In the first few years of my grief, writing was an enormously helpful outlet. But, in the past year, I’ve lost (temporarily?) the urge to write. Maybe because of the pandemic, maybe because I fell out of the habit. Or maybe it’s because my grief doesn’t hurt in the same knife-constantly-piercing-my-heart kind of way.
I found this letter I wrote to my sister in July, 2019 — just before the 2 year anniversary of her death. Since I’ve lost my drive to write anything new, I thought I’d share something a little old. …
My husband, Nate, and I started “courting” in the fall of 2003. I choose that term because it’s the only one I can think of to accurately describe the bizarre song and dance of our early affection.
This confusing period lasted from the day I noticed our AIM conversations had suddenly turned flirtatious (late August 2003), until we became “official” (late April 2004). Despite many months of obvious interest, the transition to boyfriend/girlfriend was fuzzy. …
My sister, Alison, was biologically my half-sibling, but I never described her that way. Our mom and her dad divorced when she was a baby, and our parents married when she was two. She grew up calling my dad, ‘Dad,’ and that’s why I use the term ‘our parents’ throughout this essay. Aside from genetics, I was never any closer to my full brother than to my half-sister.
In a typical ’80s custody agreement, Ali would see her father every other weekend and alternating holidays, though this arrangement faded away once she became a teen. …
It’s hard to accurately describe my grandmother, Millie Spagnolo, who from now on I’ll refer to by her real name, which is Nanny.
As a child, after hearing one of my stories about Nanny, a friend asked, “Oh, is that your mean grandma?” Mean is not the right word, not even close. Nanny was brutally honest so her manners and word choice could be a little harsh if you didn’t know her well.
But any flair of her temper was quick to subside. It’s true that whenever she babysat my siblings and me for the weekend she threatened to leave…
Soon after my dad died in 2004, I came to the logical conclusion that I was evil. I told my new boyfriend about it in a jokey manner, my go-to approach for serious yet scary conversations.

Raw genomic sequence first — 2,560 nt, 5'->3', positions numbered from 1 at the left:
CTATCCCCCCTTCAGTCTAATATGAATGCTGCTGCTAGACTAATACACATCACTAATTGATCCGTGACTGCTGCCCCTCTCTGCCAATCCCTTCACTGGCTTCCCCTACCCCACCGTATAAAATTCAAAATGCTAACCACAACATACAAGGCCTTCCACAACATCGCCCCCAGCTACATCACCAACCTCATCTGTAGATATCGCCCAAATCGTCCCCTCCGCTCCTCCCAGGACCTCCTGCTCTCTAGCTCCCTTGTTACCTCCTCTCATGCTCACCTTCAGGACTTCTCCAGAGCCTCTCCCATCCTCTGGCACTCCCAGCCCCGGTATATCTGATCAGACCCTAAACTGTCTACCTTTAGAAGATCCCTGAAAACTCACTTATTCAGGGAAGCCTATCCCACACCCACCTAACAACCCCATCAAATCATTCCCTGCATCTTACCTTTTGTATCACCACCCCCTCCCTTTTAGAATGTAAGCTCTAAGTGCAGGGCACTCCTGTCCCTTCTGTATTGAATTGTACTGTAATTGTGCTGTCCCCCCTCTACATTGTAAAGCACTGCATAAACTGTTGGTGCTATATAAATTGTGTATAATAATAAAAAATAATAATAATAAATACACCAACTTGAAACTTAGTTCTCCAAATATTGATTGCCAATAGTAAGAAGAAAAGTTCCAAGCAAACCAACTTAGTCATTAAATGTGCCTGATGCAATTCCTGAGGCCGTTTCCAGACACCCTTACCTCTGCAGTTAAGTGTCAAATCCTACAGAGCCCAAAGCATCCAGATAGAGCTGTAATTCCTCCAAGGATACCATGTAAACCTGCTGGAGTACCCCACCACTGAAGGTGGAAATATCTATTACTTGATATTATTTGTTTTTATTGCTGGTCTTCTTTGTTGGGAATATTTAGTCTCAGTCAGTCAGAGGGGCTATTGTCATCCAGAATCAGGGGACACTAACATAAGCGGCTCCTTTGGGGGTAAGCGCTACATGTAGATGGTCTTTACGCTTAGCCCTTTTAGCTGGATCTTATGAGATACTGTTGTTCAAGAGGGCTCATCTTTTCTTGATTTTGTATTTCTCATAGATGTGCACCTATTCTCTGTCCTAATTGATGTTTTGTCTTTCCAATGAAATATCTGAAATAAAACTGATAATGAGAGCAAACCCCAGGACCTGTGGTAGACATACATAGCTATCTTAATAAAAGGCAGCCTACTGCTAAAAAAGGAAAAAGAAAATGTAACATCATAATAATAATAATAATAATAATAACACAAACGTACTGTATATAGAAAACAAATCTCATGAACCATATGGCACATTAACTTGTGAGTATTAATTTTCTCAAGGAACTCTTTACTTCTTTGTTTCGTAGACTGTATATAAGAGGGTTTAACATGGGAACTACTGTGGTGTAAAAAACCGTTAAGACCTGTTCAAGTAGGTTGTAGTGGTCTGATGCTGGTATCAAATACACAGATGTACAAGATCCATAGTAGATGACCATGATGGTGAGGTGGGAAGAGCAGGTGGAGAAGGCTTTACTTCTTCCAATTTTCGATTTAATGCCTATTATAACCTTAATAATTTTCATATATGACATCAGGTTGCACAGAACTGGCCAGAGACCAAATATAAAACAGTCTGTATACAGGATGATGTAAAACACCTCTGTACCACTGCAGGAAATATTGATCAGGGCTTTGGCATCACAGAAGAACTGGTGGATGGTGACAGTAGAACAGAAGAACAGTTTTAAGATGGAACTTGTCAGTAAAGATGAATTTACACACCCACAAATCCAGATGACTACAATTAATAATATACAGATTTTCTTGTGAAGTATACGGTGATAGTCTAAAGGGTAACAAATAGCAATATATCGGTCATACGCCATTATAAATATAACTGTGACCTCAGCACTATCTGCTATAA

“I’m about 80% evil. Just thought you should know…” I casually mentioned while using a Bic pen to draw a doodle on his hand (one of the many odd flirtations we participated in during the early months).
Never in my life had I been so judgemental, and coupled with that judgment was an underlying riptide of rage.
Chances are that you know someone who has had a very difficult 2019.
Maybe they lost a friend or family member, maybe someone they love is physically here but is suffering from dementia, substance use disorder, or end-stage illness. Maybe they had serious trouble at work, experienced a breakup, or are struggling with infertility.
The holidays are memory markers. They’re a definitive moment that longs for comparison. This is the time of year that we remember holidays past, and that is part of what makes them so painful. …
There is a grief underbelly: a dark and damp place swirling with thoughts that many grievers have but are too ashamed to admit. If these thoughts are ever spoken aloud it’s almost never in every-day conversation with ordinary people.
Instead, you may hear them uttered in the safe spaces of grief groups or in an honest conversation between grievers when they feel free of judgment. This is where you realize that the thoughts you were previously ashamed of are actually not shameful at all, and a lot of people are thinking the same things as you.
This is Part I of a series on childhood grief. Part II, on talking to children about death and dying, may be found here.
This Thursday, November 21st is Children’s Grief Awareness Day. Childhood grief can run deep, but because children can move from tears to laughs and smiles in a matter of moments, it’s easy for adults to believe that they’re too small to understand or assume that they’re naturally resilient. It’s also incredibly difficult to support a child’s grief when their grown-up is struggling with their own. …
Death and grief are notoriously awkward subjects for most adults. We are caught up in what to say and how to say it. We never know whether to point out the elephant in the room or to talk around it. Our struggle to find the right thing to say often leads us to the wrong thing to say, or even worse, to say nothing.